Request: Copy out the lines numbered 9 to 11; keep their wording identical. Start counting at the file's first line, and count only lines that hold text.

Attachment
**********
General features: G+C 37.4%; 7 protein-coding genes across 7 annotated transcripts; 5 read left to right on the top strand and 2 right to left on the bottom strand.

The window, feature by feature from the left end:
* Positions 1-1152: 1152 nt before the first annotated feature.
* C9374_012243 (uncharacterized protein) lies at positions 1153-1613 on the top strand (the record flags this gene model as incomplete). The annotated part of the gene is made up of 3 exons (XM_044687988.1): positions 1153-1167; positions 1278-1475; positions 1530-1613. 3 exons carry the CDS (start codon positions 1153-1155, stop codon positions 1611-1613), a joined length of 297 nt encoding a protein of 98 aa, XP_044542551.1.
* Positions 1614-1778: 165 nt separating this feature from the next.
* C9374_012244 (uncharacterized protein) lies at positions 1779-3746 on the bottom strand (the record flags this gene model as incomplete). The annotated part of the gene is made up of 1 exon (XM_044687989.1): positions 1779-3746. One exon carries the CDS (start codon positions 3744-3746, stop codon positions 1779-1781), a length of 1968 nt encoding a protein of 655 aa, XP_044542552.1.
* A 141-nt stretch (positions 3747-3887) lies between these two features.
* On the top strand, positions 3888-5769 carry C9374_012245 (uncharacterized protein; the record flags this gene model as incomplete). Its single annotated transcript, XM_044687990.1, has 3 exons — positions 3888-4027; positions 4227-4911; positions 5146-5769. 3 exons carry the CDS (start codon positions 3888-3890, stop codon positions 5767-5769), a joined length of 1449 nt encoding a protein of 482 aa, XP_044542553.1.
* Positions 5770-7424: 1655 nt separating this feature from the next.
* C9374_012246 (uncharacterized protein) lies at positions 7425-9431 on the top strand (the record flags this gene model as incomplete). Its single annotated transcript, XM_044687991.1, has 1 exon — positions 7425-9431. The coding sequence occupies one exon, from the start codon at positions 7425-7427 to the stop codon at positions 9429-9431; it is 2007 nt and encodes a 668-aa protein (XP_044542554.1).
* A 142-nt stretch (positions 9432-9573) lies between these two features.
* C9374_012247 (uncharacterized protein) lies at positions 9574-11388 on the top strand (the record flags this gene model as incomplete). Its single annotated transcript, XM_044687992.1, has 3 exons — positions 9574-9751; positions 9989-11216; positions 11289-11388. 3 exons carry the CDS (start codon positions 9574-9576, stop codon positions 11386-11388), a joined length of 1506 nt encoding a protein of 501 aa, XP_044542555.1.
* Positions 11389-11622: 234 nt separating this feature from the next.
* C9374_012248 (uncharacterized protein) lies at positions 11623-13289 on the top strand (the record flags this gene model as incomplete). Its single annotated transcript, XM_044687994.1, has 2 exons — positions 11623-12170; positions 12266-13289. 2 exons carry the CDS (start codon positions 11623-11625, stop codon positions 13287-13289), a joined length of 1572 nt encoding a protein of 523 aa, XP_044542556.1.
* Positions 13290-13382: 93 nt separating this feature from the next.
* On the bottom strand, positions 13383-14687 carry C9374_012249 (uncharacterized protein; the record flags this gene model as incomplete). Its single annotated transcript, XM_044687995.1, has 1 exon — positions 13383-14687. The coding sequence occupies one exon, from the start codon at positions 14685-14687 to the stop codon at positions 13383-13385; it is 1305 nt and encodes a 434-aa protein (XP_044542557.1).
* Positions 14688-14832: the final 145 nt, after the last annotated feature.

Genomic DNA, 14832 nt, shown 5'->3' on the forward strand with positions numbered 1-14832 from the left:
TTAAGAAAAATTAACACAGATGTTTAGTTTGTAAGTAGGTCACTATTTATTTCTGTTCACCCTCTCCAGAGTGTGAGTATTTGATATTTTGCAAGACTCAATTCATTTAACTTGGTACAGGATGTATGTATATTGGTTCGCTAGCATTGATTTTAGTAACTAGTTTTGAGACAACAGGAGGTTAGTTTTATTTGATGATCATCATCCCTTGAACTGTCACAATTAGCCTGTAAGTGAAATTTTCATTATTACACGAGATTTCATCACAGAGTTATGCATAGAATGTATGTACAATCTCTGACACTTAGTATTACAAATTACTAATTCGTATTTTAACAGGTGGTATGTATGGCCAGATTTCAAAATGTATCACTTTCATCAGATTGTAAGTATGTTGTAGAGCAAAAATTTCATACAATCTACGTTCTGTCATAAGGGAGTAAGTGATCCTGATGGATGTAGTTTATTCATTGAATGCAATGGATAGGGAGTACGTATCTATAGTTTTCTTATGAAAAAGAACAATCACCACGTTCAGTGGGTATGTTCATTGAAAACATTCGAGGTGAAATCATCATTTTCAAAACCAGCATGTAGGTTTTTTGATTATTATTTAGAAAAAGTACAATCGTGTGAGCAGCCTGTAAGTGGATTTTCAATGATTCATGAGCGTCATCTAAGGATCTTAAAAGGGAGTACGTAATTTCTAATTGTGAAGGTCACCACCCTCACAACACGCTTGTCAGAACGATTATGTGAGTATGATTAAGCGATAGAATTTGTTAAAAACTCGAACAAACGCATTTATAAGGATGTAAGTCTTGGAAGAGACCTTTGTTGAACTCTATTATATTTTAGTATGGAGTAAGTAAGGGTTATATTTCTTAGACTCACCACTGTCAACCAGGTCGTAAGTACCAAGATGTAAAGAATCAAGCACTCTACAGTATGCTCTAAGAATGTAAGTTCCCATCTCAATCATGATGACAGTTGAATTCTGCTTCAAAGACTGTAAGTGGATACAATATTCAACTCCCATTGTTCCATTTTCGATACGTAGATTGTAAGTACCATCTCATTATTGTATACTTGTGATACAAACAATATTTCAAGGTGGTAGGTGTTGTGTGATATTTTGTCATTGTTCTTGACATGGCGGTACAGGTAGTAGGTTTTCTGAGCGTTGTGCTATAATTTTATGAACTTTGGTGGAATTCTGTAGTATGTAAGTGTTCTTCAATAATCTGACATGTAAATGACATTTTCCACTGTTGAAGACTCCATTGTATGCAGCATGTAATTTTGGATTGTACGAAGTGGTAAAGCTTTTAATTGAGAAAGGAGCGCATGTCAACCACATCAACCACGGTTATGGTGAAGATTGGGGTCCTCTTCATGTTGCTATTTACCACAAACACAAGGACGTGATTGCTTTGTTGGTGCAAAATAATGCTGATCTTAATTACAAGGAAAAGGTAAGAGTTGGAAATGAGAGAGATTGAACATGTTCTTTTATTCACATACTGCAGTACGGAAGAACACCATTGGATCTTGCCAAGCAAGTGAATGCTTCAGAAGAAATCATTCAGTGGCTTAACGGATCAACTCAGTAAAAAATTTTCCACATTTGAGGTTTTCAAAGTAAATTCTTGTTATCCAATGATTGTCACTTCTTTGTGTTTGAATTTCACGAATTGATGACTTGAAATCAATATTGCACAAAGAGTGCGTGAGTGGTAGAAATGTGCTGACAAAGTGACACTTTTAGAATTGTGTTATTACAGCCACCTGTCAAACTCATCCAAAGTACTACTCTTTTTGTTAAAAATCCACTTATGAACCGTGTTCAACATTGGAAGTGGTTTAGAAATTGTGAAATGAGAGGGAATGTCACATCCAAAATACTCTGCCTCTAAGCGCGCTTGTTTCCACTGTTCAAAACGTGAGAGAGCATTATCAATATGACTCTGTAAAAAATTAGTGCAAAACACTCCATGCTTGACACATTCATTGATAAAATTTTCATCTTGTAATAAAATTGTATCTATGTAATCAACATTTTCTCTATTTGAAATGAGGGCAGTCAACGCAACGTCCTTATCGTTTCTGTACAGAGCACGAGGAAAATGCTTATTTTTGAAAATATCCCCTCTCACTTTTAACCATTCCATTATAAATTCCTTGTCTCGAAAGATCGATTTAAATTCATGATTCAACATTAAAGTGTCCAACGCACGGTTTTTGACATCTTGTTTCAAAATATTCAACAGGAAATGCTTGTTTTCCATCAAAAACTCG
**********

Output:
* Positions 5770-7424: 1655 nt separating this feature from the next.
* C9374_012246 (uncharacterized protein) lies at positions 7425-9431 on the top strand (the record flags this gene model as incomplete). Its single annotated transcript, XM_044687991.1, has 1 exon — positions 7425-9431. The coding sequence occupies one exon, from the start codon at positions 7425-7427 to the stop codon at positions 9429-9431; it is 2007 nt and encodes a 668-aa protein (XP_044542554.1).
* A 142-nt stretch (positions 9432-9573) lies between these two features.